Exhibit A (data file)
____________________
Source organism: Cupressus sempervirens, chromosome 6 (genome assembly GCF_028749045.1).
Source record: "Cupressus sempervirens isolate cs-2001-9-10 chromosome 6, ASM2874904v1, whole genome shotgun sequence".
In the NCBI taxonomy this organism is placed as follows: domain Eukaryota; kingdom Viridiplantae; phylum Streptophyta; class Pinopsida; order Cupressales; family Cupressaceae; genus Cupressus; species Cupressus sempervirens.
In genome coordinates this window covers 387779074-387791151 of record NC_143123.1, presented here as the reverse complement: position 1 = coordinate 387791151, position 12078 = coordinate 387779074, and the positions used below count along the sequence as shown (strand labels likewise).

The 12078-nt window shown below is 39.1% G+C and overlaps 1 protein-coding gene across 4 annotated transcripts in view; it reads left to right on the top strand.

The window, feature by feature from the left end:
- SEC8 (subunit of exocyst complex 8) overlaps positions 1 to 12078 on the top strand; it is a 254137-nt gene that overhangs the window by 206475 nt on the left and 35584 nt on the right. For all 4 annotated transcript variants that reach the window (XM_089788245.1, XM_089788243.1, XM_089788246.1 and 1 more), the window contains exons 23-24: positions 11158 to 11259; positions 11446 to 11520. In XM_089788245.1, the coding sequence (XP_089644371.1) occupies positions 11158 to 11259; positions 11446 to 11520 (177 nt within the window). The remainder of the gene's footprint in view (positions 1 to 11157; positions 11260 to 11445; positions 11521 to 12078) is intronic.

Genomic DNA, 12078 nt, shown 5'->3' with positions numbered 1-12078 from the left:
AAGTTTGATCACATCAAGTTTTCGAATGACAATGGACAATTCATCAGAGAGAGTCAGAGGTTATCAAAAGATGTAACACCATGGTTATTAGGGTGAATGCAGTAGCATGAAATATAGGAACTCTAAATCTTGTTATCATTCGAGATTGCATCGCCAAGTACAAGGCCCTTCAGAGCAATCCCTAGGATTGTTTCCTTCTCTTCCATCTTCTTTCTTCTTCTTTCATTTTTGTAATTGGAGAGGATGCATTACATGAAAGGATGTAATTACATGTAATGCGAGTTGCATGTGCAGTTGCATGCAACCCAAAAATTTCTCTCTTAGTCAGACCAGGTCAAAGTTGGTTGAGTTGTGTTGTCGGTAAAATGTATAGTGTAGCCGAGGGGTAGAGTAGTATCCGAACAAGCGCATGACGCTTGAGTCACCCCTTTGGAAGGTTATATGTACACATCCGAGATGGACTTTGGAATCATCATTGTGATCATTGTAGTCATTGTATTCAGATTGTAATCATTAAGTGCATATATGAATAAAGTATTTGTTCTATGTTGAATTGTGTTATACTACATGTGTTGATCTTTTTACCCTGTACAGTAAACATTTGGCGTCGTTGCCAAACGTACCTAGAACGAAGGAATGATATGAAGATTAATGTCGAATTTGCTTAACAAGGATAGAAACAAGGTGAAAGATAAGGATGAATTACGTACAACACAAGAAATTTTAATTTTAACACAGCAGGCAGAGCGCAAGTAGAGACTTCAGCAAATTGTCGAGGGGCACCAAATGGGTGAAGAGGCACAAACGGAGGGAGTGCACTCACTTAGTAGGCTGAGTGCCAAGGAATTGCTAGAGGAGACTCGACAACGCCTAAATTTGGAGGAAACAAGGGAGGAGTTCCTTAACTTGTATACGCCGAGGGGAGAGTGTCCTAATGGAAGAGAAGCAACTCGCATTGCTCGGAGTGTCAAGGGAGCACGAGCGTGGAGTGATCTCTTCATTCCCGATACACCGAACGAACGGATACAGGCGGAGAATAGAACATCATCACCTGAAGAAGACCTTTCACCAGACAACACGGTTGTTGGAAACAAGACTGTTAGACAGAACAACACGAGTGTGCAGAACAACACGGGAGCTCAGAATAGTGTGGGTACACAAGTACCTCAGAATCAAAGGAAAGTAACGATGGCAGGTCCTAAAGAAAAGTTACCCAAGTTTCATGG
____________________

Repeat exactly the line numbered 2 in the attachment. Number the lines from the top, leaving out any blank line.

Source record: "Cupressus sempervirens isolate cs-2001-9-10 chromosome 6, ASM2874904v1, whole genome shotgun sequence".